Analysis

Look What the Media Made Swift Do

“Look What You Made Me Do” by Taylor Swift is a record-breaking song. The song broke Spotify’s record for number of first-day streams and for most streams by one song in a single day. It also broke the record for number of first-day plays on YouTube and is currently the No. 1 song in the country (Flanagan).

Honestly, I hate it. I don’t think it is a good song, but I also don’t think it matters if it’s a good song.

Despite the general ambiguity of the actual lyrics, the pointedness of some of the symbols in the music video and the tendencies of the media to sensationalize everything Swift were bound to send the song to No. 1. The capacity for speculation and interpretation was too large.

Some of the symbols in the music video are easily interpreted to align with Swift’s various feuds and media run-ins. In the music video’s opening scene, one of the gravestones has the name “Nils Sjoberg” engraved—the pseudonym Swift used when she co-wrote “This Is What You Came For” with her then boyfriend, Calvin Harris. The pseudonym’s use eventually led to Swift and Harris’ breakup and some tense tweets from Harris. In another example, the many snakes that accompany Swift throughout the video appear to reference the incident between the Wests and Swift. On Instagram, Swift posted disparaging remarks about the couple and their use of her in “Famous,” after which Kim Kardashian West released an edited phone call of Swift appearing to approve Kanye West’s line about her in his song “Famous.” Kardashian West’s actions led to many posting the snake emoji on Swift’s social media, calling her a manipulator and liar. The overall tone of the music video uses symbols from her past media scandals to show Swift as manipulative and overly ambitious.

However, the deeper I fell down the rabbit hole of Taylor Swift gossip and tabloid trash, the more I realized how shallow all the “scandals” were. Much of what was said about Swift included indefinites: “seem,” “maybe,” and “perhaps.” I was tired of the media jumping to conclusions, and I was not the one in the article.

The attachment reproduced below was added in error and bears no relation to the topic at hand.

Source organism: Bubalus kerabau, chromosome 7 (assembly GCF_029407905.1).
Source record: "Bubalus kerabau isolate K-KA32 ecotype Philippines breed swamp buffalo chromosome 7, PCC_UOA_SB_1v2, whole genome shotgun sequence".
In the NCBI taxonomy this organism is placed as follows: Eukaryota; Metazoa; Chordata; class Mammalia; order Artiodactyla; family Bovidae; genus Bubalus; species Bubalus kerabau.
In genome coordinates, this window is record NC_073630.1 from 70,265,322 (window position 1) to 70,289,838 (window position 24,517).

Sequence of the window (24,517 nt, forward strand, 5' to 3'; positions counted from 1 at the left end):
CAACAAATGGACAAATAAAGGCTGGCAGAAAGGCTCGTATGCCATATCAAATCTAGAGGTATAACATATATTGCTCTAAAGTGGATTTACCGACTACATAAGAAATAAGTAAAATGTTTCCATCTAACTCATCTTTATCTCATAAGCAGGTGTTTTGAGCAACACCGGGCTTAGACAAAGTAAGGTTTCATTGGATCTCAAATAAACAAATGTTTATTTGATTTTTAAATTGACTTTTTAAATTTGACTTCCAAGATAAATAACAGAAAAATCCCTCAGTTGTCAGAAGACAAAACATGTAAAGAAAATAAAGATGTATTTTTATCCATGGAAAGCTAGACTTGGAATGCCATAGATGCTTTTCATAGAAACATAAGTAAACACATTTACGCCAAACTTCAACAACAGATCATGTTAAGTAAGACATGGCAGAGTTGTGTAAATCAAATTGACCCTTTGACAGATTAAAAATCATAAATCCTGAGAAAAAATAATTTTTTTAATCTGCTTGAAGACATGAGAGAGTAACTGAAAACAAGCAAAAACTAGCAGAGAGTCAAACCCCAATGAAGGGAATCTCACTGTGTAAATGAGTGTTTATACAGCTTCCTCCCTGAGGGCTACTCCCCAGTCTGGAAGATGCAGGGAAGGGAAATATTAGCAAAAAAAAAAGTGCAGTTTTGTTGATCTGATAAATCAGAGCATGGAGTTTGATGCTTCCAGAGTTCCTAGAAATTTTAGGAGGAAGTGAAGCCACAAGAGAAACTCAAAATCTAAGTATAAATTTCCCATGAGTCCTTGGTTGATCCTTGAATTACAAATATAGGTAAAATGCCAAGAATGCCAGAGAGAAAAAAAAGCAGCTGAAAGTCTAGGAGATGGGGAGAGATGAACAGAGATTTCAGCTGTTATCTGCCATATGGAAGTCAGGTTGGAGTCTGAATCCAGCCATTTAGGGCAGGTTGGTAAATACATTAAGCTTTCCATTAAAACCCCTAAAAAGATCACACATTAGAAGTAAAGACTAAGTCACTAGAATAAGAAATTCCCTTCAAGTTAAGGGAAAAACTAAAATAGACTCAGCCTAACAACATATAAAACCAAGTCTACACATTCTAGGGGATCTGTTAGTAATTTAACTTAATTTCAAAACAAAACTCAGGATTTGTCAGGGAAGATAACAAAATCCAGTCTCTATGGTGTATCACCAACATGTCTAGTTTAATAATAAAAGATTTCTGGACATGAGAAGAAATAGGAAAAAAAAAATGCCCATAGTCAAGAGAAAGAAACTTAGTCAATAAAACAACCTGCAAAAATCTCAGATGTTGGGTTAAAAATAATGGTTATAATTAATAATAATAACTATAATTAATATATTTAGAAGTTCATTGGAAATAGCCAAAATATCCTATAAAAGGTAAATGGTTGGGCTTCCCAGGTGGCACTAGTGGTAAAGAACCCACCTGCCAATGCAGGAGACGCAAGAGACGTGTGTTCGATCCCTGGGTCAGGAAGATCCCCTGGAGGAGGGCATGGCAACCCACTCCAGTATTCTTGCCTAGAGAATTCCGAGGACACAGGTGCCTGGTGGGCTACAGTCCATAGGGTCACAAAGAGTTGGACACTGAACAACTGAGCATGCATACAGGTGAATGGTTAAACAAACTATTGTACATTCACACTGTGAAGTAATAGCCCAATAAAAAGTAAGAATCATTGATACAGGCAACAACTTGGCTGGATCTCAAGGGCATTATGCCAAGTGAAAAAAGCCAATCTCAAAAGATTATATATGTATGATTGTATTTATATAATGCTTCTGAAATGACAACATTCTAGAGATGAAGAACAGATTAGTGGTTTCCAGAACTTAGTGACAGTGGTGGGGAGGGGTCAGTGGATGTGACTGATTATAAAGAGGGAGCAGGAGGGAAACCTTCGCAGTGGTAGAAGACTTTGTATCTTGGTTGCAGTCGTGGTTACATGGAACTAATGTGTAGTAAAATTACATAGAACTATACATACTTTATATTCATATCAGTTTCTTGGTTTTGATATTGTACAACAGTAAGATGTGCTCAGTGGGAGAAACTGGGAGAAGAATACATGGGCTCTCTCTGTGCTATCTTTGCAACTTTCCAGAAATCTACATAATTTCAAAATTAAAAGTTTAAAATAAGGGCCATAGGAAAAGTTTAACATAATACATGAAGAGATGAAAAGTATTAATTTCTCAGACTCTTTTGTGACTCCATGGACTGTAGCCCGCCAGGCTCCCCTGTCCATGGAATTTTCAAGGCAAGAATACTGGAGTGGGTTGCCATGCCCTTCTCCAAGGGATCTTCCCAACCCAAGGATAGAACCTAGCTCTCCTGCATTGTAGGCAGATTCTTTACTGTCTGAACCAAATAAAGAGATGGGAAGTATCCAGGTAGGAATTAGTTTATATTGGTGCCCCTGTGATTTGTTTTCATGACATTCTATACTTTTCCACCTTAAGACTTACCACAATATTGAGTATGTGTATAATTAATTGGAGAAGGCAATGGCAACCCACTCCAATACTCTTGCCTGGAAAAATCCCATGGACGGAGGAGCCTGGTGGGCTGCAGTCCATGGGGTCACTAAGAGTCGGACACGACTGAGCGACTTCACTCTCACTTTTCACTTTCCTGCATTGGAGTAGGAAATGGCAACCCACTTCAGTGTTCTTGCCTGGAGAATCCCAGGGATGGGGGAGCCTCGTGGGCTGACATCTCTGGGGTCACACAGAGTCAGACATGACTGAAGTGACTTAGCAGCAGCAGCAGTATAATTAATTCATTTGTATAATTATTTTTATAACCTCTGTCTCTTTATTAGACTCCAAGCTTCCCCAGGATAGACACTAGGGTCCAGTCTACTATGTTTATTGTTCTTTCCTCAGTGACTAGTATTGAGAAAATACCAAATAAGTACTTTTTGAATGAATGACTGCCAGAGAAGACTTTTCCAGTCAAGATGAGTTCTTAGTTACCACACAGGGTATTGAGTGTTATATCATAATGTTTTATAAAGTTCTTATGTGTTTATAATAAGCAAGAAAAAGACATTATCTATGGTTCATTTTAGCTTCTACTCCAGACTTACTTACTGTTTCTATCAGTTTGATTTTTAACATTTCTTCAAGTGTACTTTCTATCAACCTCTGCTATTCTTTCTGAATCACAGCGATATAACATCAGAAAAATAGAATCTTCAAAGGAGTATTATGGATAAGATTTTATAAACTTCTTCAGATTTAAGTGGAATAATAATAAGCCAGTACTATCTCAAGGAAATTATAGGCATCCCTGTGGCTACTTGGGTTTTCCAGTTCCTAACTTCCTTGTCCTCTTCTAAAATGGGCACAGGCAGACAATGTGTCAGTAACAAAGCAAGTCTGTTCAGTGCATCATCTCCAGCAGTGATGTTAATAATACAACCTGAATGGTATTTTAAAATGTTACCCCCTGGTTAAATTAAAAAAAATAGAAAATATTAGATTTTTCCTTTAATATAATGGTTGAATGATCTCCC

The music video of “Look What You Made Me Do” ends with Taylor Swift as she was from the 2009 VMAs (where Kanye interrupted her award speech, beginning their infamous feud) saying, “I would very much like to be excluded from this narrative.” While the music video of “Look What You Made Me Do” embraces—and exaggerates—the media narrative forced on Swift, the lyrics create a different narrative. From the very title—“Look What You Made Me Do”—there is a narrative of victimization. The idea of having been made to do something, being forced into action against your will, allows Swift to carefully cultivate an image of innocence being stripped. The pre-chorus circulates around the idea of “I got smarter, I got harder,” emphasizing how her very public life forced the construction of a jaded worldview “in the nick of time.” The themes of loss and cynicism are further emphasized in the bridge when Swift repeats, “I don’t trust nobody and nobody trusts me.” The quote shows Swift as cynical in that she trusts no one, and it shows her as a victim in that no one trusts her, both sentiments molded by how the media portrays her. Even the hyperbolic “I’m sorry, the old Taylor can’t come to the phone right now. Why? Oh, ’cause she’s dead!” sets up Swift as a victim of some crime.

The danger of Swift’s careful narrative of victimization is already displayed in comment sections from YouTube to Tumblr. While some think she is a victim of the cruelty of the media and stardom, others see her as playing the victim in order to cover-up for her less-than-graceful media slip-ups. Can we really know whether her victimhood is real or fabricated? The current split in audience between those who see Swift as petty and those who see her as empowered is fairly equally divided. The majority cares more about her music than her life in the tabloids. In the end, her freedom as an artist means she can write whatever she wants, no matter what we as an audience think of it, but her popularity means we will think of it.

Even though I really hate that song.


This article was written by Nicole Kiser. Click here to see more of Nicole’s work.

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